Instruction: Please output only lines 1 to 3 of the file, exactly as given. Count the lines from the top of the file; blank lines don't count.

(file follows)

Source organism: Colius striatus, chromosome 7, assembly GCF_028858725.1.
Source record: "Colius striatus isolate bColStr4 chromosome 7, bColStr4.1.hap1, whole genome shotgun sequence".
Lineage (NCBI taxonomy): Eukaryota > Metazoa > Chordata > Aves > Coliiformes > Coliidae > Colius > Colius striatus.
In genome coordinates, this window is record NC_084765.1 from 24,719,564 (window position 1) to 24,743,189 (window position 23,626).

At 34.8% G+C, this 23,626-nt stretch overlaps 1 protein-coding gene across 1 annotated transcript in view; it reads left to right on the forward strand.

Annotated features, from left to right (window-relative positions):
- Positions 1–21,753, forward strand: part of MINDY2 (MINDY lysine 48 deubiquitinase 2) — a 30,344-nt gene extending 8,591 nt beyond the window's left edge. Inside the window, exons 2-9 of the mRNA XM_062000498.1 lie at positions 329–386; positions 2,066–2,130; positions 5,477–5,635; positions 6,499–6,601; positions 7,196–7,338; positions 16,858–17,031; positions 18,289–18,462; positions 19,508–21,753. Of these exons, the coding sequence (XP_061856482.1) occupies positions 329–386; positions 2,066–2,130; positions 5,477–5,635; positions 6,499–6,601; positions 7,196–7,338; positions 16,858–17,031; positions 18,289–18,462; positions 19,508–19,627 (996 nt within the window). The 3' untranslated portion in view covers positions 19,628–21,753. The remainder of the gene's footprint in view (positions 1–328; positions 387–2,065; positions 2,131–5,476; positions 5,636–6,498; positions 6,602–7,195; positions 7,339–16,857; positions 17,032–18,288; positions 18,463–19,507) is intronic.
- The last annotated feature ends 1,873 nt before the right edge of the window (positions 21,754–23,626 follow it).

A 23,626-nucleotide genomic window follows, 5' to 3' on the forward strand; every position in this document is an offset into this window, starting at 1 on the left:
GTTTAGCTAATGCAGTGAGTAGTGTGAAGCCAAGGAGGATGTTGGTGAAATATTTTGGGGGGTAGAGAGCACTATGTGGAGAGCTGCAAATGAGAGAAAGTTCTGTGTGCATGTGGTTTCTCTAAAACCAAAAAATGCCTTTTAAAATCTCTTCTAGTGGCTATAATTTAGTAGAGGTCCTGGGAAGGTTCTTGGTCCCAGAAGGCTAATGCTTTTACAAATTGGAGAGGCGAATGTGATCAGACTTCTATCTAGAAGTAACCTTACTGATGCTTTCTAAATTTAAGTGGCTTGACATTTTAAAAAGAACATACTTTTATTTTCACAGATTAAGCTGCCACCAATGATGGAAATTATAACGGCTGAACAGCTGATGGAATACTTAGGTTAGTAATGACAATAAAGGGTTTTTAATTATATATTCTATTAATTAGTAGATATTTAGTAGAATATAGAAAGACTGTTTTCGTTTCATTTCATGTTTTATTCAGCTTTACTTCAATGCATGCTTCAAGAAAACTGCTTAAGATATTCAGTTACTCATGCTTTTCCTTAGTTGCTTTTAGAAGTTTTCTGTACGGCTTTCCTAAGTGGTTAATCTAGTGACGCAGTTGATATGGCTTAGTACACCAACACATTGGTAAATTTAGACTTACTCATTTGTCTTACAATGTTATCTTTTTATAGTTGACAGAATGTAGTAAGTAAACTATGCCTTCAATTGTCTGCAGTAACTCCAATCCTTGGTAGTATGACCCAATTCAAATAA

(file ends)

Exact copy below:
Source organism: Colius striatus, chromosome 7, assembly GCF_028858725.1.
Source record: "Colius striatus isolate bColStr4 chromosome 7, bColStr4.1.hap1, whole genome shotgun sequence".
Lineage (NCBI taxonomy): Eukaryota > Metazoa > Chordata > Aves > Coliiformes > Coliidae > Colius > Colius striatus.